Comparing Partitions
Getting started
Diversity
Pairwise agreement
Information theory
Calculations

## Shannon's Index of Diversity

The interpretation an index should always take into account its upper and lower limits. Beisel and Moreteau (1997) illustrate the importance of using a normalized measure. According to the authors, the Hurlbet's form should be used when calculating the Shannon's index of diversity, owing to the fact that the minimum is integrated into the calculation of the index. Nevertheless, even this corrected index may lead to misinterpretations (see below).

The Shannon's diversity index (H), also known as communication entropy, was introduced by Claude Shannon (1948):

where pi is the frequency ni /N.

If the data are in the form of counts, for a given species number (S), and a sample size (N), the minimum (Hmin) and maximum (Hmax) possible values for H can be calculated with the equations

The upper and lower limits of Shannon's diversity index are helpful for the interpretation of data and are useful for calculating an evenness index or a relative diversity index. Two formulations of an adjusted Shannon's index of Diversity may be considered:

 Pielou's form Hurlbet's form

J does not take into account the Hmin for the given S and N. Therefore misinterpretation errors are frequent when using J (Beisel and Moreteau, 1997).

However, the use of J', can also lead to some misinterpretations. One should be especially careful when using Shannon's index of diversity for comparing populations with different S or N. One obvious example is when the entropy equals the maximum entropy. This happens when all the species have the same number of elements. Consider the populations in Figure 1.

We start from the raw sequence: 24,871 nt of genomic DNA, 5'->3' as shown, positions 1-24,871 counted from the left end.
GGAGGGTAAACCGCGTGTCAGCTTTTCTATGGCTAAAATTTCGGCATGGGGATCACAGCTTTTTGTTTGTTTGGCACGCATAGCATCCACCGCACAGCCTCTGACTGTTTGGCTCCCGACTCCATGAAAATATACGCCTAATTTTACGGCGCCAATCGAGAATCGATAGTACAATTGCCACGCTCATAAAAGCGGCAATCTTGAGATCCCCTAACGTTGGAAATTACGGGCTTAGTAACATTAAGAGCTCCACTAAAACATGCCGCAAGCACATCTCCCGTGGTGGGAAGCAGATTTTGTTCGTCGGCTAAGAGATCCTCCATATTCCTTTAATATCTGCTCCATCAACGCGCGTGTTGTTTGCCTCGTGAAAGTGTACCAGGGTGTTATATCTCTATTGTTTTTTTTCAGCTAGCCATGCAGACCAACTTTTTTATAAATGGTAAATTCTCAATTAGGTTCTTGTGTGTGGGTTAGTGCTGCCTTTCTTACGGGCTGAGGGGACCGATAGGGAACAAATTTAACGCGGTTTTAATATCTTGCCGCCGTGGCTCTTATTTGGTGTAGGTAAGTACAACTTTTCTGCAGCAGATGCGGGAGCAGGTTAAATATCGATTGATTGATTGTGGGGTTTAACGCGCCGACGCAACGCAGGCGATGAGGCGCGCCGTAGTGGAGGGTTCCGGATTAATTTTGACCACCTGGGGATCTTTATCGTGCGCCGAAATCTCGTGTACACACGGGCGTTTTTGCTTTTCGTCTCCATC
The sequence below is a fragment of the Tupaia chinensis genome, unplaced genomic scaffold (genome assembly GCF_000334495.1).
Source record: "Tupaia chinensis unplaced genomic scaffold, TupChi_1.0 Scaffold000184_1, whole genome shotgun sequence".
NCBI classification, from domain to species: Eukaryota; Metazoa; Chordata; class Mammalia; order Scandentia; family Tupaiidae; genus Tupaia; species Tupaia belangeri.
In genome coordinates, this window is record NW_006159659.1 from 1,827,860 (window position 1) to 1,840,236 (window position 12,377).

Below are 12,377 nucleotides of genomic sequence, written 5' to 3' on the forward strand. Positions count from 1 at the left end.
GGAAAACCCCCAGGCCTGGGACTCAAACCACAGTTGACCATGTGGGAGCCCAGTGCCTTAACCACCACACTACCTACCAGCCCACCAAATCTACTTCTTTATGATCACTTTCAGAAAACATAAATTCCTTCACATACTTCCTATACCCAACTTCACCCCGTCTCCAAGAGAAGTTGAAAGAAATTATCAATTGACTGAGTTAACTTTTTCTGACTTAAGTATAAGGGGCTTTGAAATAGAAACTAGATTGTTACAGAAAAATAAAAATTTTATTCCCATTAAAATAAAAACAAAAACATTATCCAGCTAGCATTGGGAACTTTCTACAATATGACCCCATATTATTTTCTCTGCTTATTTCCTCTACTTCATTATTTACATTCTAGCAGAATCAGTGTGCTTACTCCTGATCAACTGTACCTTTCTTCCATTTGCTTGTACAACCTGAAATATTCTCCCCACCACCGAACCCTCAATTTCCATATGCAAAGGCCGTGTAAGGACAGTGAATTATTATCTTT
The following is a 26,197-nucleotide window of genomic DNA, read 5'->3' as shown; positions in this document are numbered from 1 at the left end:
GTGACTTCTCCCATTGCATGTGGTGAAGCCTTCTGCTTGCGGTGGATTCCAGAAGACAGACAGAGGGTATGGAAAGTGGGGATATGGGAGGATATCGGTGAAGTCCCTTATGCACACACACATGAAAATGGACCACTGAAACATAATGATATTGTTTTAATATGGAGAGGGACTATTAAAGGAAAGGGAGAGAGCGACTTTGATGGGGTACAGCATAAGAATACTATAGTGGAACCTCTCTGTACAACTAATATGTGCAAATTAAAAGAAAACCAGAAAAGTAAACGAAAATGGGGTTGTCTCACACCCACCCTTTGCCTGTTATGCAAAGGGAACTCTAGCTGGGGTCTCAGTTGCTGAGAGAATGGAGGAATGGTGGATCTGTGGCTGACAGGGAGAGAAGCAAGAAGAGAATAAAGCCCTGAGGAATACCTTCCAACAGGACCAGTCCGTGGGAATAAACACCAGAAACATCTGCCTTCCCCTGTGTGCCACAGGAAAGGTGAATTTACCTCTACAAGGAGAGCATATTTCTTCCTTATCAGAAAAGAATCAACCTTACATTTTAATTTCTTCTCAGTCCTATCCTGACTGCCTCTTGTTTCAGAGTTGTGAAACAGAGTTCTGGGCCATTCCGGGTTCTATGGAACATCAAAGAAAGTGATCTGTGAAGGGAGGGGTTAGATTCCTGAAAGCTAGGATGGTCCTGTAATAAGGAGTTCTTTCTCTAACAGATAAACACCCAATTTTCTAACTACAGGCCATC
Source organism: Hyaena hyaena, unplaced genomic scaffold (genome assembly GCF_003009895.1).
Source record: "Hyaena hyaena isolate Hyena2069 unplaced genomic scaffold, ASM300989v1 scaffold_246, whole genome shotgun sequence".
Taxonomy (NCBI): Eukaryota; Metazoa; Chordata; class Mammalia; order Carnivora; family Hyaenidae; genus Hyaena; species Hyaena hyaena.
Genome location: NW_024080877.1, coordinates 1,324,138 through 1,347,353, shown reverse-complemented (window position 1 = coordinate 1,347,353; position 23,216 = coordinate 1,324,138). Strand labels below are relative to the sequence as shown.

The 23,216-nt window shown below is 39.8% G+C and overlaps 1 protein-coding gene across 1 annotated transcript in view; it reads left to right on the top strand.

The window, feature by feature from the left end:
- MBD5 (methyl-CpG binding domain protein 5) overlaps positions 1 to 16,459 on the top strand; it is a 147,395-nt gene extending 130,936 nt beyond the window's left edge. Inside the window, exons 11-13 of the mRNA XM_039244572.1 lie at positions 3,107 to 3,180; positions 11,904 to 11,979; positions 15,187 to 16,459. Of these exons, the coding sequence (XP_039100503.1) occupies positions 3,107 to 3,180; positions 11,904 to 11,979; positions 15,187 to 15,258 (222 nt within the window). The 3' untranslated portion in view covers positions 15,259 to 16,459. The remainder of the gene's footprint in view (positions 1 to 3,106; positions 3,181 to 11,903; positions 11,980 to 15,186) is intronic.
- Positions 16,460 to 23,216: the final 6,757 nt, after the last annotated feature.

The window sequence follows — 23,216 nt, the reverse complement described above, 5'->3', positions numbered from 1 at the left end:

Figure 1 Figure 2

In both cases, the entropy equals the maximum entropy (Figure 2). For both adjusted forms (J and J') we obtain 100%. However, one can see that there is more variability in population 2 (number of partitions). We recommend the use of Simpson's index of diversity instead. Simpson's index is 53.3% for population 1 and 93.3% for population 2, reflecting the differences in variability.

For more information about the differences between Shannon's and Simpson's indexes we recommend the reading of Hill (1973). In this paper the total number of species, Simpson's and Shannon's Diversity indexes are presented as particular cases of Rényi entropy (1961). According to this vision, a continuum of possible diversity measures is possible. Those measures provide estimates of the effective number of species present and differ only in their tendency to include or to ignore the relatively rarer species.